How do I make money from the cloud? That’s a common question these days among channel partners struggling to make sense of the new x-as-a-service that is threatening their traditional revenue models.
The money’s still there, in fact there’s lots of it, you just have to look for it somewhere else, according to industry experts who spoke on the impact of cloud computing on the channel in last night’s CDN Top 100 awards event.
“The money is in advisory work and the money is in integration,” Bill Dupley, chief technologist, of Hewlett-Packard’s enterprise group, told channel partners. “Businesses need more clarity on cloud services…your job is to provide answers to questions like: How to I integrate this cloud service to my infrastructure, and how do I build secure gateways?”
“This is the best time to be in IT,” he said, because customers are now in dire need of a “broker of what to use and a broker of provisioning.”
The transition to the cloud if in “full swing” among Canadian technology partners and in on track to account for 48 per cent of the revenue of Canadian channel partners by 2015, according to a recent study conducted by analysts firm IDC and Computer Dealer News. Market opportunity for the cloud in Canada surpassed $1.5 billion in 2013, the study found. However, a majority of Canadian channel partners reported declining revenues last year and “legacy technology sales are being left behind” as the market moves towards the cloud, the report said.
Louie Papanicolopoulos, manager of channel sales, for Canon Canada Inc., said transitioning to the cloud “is a big business issue” for many partners. “The survey indicated only 13 per cent of channel partners are fully invested in the cloud and that most likely accurate…at this point I don’t expect many partners to generate more than 40 per cent of their revenue from the cloud.”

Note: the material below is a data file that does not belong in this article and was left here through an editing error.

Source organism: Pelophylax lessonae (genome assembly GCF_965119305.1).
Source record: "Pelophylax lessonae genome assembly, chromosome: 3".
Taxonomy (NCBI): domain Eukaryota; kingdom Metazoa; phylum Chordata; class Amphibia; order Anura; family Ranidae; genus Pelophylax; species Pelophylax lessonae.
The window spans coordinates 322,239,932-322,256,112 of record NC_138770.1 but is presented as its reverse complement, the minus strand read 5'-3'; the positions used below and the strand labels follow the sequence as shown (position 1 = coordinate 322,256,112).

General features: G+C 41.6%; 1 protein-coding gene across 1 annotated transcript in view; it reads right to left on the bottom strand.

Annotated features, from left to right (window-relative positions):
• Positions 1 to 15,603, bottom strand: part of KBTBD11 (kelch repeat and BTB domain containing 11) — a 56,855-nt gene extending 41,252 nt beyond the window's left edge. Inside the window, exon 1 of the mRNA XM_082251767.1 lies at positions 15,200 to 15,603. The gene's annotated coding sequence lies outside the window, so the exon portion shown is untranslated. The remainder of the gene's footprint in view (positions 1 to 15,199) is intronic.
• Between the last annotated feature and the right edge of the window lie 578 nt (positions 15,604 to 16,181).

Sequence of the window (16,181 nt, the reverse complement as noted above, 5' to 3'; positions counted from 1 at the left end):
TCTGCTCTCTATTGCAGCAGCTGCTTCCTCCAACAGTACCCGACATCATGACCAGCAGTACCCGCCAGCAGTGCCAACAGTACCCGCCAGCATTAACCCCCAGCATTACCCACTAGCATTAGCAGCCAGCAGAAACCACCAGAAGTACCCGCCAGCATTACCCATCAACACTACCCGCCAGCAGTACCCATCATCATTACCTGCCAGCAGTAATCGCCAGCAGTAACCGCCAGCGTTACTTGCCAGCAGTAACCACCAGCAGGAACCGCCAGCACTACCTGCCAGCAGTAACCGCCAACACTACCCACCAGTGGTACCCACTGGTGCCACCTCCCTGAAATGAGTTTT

“Cloud is a very disruptive technology for the channel,” said Greg Myers, senior vice-president of sales and marketing for Tech Data Canada. “Software-as-a-service is not the traditional revenue model we see in the channel.”
He thinks the “traditional model is not under attack but rather in transition” and partners need to learn how to play “under a new set of rules.”
Myers said many partners will likely continue with their traditional business models selling on-premise solutions because “there’s still money in that,” but the ability to sell cloud services will become more critical because it opens up the opportunities to recurring revenues.
“Markets love recurring revenues because they provide a more predictable model for partners,” said Myers.
The panelists also agreed that a new breed of channel player is now making its presence known in the space. Companies that are “born-in-the cloud” or those that have been offering cloud service from the onset have a leg up on businesses that are still developing their cloud strategy.
Data security and residency are critical questions for many operations looking into cloud storage, said Shawn Massey, channel sales manager for backup and disaster recovery software firm StorageCraft.
“Many customers will be asking where their data will reside and what contingencies their cloud provider has for dealing various situations,” he said. “For instance, public clouds will need intermediate servers because most organizations don’t want their data out in the public for long periods.”
Massey said it’s high time for partners to alter their mindset from about their business from merely “selling a box to selling everything.”